Conformational studies on Amyloid β Oligomers in Alzheimer's disease
Aβ Oligomers (AβOs) are polymorphic assembly states of the Aβ peptide, which act as neurotoxic molecules in Alzheimer’s disease (AD) pathogenesis. We are investigating AβOs by multilevel conformational studies.
Alzheimer’s disease is the prevailing cause of dementia, traditionally defined by the combined presence of extracellular Aβ plaques and intraneuronal tau in affected brains. While the linear causality proposed by the original amyloid hypothesis is showing several criticisms and controversies, it is well accepted that when Aβ undergoes aggregation is more neurotoxic through its oligomers (AβOs) instead of large fibrils composing plaques in brains.
Nevertheless, several issues remain to be addressed on mechanisms of Aβ oligomerization both in vitro and in vivo. For this reason, in my laboratory we are investigating different aspects of AβOs by the use of small antibody fragments, called anti-AβO nanobodies, developed in collaboration with Cattaneo group. Of note, anti-AβO nanobodies are intrinsically equipped with unique features of conformation-sensitivity and sequence-specificity.
1. Studies on Alzheimer’s human brains
With the aim of identifying new pathological relevant AβO structural variants and conformational epitopes, we are investigating post-mortem human brains from patients affected by Alzheimer’s disease, also in condition of co-morbidities, at different stages of pathology and in several areas of brain cortex, by different approaches of microscopy and biochemistry. In brain slices labeled with anti-AβO nanobodies we are able to reveal, by super-resolution confocal microscopy, new patterns of AβO deposition largely complementary to extracellular Aβ plaques detected by generic amyloid dyes and other anti-Aβ antibodies. Engineering of nanobodies for direct labeling procedures is also in progress in collaboration with Cattaneo’s lab.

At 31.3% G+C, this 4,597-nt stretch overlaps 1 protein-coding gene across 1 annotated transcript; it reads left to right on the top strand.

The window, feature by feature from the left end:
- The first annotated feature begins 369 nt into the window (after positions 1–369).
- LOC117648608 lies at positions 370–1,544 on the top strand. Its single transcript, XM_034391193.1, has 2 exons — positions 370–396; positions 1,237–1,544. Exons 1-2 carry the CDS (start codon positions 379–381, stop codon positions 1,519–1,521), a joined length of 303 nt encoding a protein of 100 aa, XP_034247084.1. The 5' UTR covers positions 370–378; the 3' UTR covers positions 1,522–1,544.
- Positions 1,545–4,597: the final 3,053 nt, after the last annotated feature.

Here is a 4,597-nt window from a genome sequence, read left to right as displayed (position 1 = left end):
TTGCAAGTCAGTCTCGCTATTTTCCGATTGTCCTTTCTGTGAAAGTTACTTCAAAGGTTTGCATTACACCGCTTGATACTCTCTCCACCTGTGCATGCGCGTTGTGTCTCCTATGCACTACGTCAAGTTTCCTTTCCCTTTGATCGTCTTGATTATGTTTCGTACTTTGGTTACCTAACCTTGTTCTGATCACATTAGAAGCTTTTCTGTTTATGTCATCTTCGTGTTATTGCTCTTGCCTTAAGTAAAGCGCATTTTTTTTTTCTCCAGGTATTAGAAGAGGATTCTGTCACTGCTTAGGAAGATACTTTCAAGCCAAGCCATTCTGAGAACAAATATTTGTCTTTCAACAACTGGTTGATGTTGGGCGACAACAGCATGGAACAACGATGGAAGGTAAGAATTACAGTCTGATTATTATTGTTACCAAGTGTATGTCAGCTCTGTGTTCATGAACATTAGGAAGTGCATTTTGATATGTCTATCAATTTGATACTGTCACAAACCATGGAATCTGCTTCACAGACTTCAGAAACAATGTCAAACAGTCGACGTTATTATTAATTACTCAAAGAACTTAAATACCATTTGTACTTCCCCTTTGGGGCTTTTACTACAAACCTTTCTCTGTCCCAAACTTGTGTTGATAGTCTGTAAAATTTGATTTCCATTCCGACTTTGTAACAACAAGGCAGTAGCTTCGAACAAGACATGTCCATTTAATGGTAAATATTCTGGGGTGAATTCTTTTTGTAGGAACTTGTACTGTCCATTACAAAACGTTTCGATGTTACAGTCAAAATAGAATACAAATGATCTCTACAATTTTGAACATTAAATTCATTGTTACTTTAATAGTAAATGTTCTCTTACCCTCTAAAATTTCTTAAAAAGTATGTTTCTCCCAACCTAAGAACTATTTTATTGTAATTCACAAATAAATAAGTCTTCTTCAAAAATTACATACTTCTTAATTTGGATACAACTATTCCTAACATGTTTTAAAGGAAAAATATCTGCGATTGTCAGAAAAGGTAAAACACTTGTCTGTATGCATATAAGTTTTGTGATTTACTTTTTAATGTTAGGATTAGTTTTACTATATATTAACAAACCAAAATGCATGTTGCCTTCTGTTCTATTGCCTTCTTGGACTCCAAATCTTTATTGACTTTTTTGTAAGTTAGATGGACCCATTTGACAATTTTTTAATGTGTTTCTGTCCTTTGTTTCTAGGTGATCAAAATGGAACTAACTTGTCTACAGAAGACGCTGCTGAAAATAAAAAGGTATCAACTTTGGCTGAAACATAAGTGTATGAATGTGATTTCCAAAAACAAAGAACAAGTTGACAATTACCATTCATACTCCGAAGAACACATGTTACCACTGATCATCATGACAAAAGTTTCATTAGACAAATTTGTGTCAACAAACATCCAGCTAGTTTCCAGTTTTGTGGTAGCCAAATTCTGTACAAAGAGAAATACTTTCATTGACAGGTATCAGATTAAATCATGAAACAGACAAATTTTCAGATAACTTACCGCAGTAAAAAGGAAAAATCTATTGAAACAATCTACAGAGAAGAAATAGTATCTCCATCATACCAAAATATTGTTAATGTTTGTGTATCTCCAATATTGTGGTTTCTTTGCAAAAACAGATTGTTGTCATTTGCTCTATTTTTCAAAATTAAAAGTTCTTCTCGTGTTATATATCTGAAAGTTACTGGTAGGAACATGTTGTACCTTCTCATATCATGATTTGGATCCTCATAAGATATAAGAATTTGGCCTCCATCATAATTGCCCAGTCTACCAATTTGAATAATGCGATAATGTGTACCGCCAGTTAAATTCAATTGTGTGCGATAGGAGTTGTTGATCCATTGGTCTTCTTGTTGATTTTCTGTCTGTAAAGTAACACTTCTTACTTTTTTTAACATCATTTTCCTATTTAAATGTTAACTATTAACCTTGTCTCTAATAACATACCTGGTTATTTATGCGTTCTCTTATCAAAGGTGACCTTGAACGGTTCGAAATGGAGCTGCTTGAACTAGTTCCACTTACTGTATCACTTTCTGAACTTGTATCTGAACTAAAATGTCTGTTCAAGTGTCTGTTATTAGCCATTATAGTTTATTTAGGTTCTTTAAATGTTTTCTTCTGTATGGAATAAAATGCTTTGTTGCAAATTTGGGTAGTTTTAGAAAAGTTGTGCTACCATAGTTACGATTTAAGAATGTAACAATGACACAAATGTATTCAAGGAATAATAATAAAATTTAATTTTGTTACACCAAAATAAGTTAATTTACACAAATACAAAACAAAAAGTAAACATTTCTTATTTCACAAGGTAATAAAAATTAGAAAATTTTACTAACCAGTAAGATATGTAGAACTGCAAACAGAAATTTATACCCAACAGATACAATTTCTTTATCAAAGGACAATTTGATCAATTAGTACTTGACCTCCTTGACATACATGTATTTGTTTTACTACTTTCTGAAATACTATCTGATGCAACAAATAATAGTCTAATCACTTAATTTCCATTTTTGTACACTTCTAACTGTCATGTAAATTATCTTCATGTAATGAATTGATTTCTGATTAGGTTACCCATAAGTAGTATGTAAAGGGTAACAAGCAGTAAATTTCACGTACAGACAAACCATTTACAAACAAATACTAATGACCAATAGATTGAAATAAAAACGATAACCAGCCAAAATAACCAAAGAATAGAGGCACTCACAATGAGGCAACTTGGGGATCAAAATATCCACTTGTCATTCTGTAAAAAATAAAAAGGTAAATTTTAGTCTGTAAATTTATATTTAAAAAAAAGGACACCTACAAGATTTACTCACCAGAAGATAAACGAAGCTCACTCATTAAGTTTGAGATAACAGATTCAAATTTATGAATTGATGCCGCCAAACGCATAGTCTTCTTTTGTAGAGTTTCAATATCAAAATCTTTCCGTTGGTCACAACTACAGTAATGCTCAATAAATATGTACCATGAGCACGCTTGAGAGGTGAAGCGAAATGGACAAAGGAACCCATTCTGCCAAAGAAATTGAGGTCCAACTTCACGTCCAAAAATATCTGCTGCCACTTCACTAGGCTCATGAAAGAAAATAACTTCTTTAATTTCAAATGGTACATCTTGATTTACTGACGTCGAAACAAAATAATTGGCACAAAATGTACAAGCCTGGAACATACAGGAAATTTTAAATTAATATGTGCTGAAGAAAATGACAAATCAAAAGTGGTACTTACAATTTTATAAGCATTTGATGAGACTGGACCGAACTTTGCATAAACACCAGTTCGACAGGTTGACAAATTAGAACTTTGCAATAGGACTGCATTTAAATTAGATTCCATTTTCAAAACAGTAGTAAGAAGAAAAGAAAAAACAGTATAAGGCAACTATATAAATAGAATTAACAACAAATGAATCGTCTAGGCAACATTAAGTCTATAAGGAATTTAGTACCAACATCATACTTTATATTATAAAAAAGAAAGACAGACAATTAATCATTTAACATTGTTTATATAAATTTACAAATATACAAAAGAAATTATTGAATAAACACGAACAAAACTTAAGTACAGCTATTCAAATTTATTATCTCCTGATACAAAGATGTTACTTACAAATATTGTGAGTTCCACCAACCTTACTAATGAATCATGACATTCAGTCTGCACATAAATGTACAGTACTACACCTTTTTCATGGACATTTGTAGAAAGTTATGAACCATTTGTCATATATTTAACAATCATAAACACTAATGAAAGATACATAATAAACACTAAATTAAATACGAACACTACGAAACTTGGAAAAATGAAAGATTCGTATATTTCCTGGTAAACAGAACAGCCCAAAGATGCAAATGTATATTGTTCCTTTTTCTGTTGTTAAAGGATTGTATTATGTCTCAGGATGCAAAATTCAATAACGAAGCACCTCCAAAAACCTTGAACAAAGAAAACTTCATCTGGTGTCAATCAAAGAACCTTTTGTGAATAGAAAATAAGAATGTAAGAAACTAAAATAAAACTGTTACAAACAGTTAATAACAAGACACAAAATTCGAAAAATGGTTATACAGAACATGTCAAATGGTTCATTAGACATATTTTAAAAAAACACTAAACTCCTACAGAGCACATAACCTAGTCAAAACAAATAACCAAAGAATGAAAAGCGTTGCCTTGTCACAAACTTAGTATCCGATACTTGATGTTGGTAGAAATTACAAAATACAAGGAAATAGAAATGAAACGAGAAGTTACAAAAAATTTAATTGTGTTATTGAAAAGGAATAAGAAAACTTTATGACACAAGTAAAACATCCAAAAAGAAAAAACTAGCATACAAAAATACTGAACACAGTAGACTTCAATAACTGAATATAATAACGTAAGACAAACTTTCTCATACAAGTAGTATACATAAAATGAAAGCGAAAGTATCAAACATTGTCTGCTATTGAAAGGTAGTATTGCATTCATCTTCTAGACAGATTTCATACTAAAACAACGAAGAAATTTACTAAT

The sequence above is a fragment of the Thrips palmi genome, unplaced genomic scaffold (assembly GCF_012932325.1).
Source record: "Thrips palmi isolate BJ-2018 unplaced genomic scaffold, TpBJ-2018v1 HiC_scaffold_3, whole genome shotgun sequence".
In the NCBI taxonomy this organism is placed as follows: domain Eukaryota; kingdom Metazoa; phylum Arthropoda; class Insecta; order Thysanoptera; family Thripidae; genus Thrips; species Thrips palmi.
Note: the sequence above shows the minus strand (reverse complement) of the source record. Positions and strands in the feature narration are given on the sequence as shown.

2. Conformational studies in vitro: towards assays on biological fluids for innovative biomarkers
Antibody-based assays in vitro are essential to study pathways and mechanisms of Aβ oligomerization and to identify in a selective way different structural AβO epitopes/subtypes. Starting from conformation-sensitive and sequence-specific assays for synthetic and natural AβO samples, we recently established new nanobody-assays more sensitive and exploitable in biological fluids. Current efforts are focusing on their uses in translational Alzheimer’s disease research to improve the established core cerebrospinal biomarkers based on Aβ42 and tau.
3. Studies on intracellular Aβ oligomers in human cells
We are performing studies on subcellular mechanisms of formation, trafficking and action of endogenous AβO in human primary cells derived from patients and ex vivo reprogrammed induced Pluripotent Stem Cells (iPSCs), with a main focus on mechanisms driven by the Endoplasmic Reticulum. Here, anti-AβO nanobodies are exploited as tools for “Conformational-Selective Interference” (CSI), approach pioneered in collaboration with Antonino Cattaneo and based on the subcellular targeting of a conformation-sensitive intrabody in living cells and in vivo.
Other collaborative projects
Human Brain Project: development and uses of innovative nanobodies targeting proteins of trans-synaptic signaling (i.e. Neuroligins, Neurexins, Gephyrin) as tools for brain imaging and intrabody-interference.